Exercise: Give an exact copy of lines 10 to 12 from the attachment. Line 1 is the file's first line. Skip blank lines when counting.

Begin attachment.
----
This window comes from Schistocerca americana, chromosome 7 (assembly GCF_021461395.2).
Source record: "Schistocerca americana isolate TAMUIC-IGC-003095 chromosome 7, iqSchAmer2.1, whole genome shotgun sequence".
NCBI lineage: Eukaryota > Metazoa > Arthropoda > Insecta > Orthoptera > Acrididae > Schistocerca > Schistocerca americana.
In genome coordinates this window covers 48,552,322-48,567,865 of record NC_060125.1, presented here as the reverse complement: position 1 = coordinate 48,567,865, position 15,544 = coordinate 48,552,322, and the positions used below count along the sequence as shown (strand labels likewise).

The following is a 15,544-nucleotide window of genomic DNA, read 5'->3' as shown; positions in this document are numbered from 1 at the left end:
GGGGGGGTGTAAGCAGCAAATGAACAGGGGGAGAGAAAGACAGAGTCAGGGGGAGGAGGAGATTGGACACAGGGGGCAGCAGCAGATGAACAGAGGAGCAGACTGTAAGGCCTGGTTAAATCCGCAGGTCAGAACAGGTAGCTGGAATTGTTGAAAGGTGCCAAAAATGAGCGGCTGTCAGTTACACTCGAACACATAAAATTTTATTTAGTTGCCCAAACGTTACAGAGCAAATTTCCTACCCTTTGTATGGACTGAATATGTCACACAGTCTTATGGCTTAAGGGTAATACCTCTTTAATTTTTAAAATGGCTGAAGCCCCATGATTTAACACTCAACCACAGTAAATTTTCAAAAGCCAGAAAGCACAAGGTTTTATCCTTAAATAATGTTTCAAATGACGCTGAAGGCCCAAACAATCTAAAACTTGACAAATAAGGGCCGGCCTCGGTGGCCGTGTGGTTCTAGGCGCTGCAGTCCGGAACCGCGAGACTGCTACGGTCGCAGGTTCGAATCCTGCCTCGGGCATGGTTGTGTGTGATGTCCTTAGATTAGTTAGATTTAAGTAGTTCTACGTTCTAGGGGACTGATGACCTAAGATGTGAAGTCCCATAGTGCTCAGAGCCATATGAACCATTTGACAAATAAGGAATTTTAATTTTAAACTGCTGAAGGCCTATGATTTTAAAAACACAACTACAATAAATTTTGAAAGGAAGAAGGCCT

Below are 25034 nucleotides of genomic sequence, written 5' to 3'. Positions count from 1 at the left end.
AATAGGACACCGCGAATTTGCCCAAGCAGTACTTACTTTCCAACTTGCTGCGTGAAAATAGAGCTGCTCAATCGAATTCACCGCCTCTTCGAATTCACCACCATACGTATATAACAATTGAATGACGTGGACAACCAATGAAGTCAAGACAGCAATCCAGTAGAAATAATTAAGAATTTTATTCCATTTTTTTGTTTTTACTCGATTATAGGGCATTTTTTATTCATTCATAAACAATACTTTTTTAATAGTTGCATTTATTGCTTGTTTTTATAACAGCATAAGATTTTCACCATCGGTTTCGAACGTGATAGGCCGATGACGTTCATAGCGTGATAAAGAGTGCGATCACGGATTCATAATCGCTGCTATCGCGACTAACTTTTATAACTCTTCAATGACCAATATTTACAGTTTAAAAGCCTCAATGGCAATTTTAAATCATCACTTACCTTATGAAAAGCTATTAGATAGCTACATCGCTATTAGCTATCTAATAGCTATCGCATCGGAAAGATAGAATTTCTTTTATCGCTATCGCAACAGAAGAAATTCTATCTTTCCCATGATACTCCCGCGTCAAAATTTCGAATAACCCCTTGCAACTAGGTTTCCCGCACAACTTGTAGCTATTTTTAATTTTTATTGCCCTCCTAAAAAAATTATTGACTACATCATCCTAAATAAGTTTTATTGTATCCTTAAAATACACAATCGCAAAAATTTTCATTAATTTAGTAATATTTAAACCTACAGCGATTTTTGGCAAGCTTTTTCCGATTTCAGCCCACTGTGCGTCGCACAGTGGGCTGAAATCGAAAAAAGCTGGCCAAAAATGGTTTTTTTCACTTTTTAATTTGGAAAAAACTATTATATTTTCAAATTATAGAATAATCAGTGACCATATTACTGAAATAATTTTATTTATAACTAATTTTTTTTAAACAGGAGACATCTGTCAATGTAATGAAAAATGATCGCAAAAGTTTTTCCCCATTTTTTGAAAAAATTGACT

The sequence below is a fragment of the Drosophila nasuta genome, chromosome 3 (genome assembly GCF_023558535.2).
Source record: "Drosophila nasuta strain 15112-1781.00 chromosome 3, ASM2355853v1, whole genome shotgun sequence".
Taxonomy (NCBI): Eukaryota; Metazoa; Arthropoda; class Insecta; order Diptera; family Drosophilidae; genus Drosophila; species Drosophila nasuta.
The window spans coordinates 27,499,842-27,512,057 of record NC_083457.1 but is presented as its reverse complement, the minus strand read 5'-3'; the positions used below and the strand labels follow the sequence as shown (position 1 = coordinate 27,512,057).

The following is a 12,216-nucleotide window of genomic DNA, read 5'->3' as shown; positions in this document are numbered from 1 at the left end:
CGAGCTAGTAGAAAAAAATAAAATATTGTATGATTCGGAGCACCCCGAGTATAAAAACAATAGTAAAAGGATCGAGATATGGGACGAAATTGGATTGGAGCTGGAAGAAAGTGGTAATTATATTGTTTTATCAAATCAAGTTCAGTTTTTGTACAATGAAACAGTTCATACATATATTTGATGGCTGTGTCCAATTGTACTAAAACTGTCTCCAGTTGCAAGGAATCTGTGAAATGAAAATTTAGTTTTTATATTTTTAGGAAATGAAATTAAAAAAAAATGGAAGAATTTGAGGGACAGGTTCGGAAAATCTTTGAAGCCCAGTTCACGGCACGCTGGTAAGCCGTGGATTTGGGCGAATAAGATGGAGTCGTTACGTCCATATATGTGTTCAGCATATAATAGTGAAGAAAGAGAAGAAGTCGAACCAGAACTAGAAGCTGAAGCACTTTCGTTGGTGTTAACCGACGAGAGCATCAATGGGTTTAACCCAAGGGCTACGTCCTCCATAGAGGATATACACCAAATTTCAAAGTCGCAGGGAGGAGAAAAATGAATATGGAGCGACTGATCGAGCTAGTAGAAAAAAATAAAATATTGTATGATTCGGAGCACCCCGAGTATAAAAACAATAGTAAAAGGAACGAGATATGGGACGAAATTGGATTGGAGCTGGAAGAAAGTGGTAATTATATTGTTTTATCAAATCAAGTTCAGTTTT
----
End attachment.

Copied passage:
Source record: "Drosophila nasuta strain 15112-1781.00 chromosome 3, ASM2355853v1, whole genome shotgun sequence".
Taxonomy (NCBI): Eukaryota; Metazoa; Arthropoda; class Insecta; order Diptera; family Drosophilidae; genus Drosophila; species Drosophila nasuta.
The window spans coordinates 27,499,842-27,512,057 of record NC_083457.1 but is presented as its reverse complement, the minus strand read 5'-3'; the positions used below and the strand labels follow the sequence as shown (position 1 = coordinate 27,512,057).